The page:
Helicopter crash provides spark for opponents of Futenma base, flights
August 19, 2004
CAMP FOSTER, Okinawa — Town and city councils throughout Okinawa are meeting in emergency sessions this week to pass formal protest resolutions about Friday’s crash of a Marine helicopter in Ginowan.
Most call for all Marine Corps Air Station Futenma flights to cease and the base be closed, even before a planned new replacement airport is ready. They also demand all military flights over their residential areas be stopped.
The actions were sparked by an accident involving a Marine CH-53D Sea Stallion medium lift helicopter that clipped an Okinawa International University administration building just 330 yards from MCAS Futenma’s southern fence line.
Helicopter debris was found in a heavily developed residential area up to 370 yards from the crash site. Okinawa police have said they were told a tail rotor failure probably made it impossible for the pilot to control the aircraft. Police said witnesses reported seeing the tail rotor and its vertical support fin detach and fall to the ground 370 yards south of the main crash site. They reported hearing several explosions and seeing a fire when the helicopter crashed at the base of the building.
The three crew members survived the crash, Marine officials said.
“Due to the sensitive nature of the incident, we are not able to release the names, ranks and ages of the crew members,” Marine Staff Sgt. Suki Forbes told Stripes. “Two Marines were treated for back injuries and a Marine was treated for a hand injury. All three are in stable condition.”
Okinawa police said although houses and cars were damaged, no civilians were injured.
Major portions of the wreckage, including the tail assembly, were removed from the site Monday amid controversy that U.S. officials wouldn’t let Okinawa police examine the helicopter’s remains or let any Okinawa officials come close to the site.
Okinawa police have said they asked Friday to take part in the probe. However, the U.S.-Japan Status of Forces Agreement gives the U.S. military primary jurisdiction over accidents involving U.S. military personnel on official duty. The request was rejected.
Koshin Iraha, Okinawa Prefectural Police Criminal Investigation Division chief, said his department would conduct its own investigation.
Although Okinawa police help with the investigation was rejected, Forbes said, “The Marine Corps is prepared to allow Okinawa Prefectural authorities access to the accident site and surrounding areas for the exclusive purpose of observing any property damage as a result of the accident.”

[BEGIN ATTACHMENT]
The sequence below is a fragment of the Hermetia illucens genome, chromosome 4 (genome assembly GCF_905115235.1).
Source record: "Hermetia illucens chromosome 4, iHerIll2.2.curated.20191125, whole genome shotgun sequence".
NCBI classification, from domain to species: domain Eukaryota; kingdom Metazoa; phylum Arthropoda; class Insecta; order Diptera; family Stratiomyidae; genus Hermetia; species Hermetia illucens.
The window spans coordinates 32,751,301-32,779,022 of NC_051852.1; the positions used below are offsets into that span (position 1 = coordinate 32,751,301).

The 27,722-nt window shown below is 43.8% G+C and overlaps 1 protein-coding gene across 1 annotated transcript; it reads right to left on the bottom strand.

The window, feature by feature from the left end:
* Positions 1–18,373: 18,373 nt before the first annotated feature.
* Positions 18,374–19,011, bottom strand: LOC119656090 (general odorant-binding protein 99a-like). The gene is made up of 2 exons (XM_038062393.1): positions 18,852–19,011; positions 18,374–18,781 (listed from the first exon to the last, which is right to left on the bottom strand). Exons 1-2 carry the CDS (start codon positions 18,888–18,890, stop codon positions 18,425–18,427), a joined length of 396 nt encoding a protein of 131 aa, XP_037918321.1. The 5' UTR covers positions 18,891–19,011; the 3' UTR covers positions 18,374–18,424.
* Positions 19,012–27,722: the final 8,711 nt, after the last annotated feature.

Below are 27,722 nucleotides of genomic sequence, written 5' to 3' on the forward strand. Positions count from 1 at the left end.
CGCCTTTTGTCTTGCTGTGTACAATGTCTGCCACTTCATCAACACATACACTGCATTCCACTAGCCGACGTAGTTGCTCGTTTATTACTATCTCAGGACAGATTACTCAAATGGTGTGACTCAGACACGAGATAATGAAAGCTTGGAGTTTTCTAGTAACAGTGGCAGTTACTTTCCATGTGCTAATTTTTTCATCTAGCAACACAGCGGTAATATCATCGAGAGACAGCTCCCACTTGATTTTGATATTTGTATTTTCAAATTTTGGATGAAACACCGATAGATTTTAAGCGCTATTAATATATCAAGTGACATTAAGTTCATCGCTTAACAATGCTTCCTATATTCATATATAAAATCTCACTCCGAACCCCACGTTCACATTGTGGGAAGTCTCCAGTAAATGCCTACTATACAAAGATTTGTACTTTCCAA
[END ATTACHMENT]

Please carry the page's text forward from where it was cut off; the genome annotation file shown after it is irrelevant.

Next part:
She said the remainder of the wreckage was scheduled to be cleared from the site by Wednesday but the sudden approach of a tropical storm had delayed it until Thursday.
On Monday, the Urasoe City Council, meeting in emergency session, filed a protest with U.S. and Japanese officials. On Tuesday, representatives of Ginowan, Okinawa City, Nago, Gushikawa, Kadena and Chatan held similar sessions.
Later this week, Naha, Yomitan, Kitanakagusuku, Yonashiro, Nishihara, Nakagusuku, Ishikawa and Katsuren municipal councils were to meet in emergency sessions.
“It could have been a major disaster victimizing a large number of citizens,” stated Ginowan City Council’s resolution, which was passed Tuesday.
“Members of the council are infuriated by the accident. There have been at least 70 aircraft accidents involving the U.S. military since 1972, when Okinawa was returned to Japanese jurisdiction.
“Each time there was an accident, we protested,” stated the resolution, echoed in tone and substance by other municipal councils. “However, each time, both the U.S. and Japanese governments merely expressed their regret and promised to take preventive measures. Yet the accidents continue to happen.”
The resolution pointed out that MCAS Futenma is in the middle of a heavily developed urban area, making such accidents “doomed to happen.”
It noted, “Although no citizens were injured, debris of the aircraft scattered in wide areas, damaging homes in the neighborhood.
“A glass window of a bedroom for an infant was broken and a part of the aircraft pierced the metal door of a home,” the resolution stated. “This shows that the military air station threatens [the] safety of residents even when they are inside their homes,” it contended.
The city council demanded a halt to all flights and an early closure of MCAS Futenma, a thorough review of the status of forces agreement between the United States and Japan and reconsidering the plan to build a new air station in the waters off Okinawa’s northeast shore.
Okinawa City, next to Kadena Air Base, passed a similar resolution Tuesday, stating, “The crash was a vivid reminder for residents of communities surrounding Kadena Air Base, the largest military base, how dangerous [it is] to live near a military base.”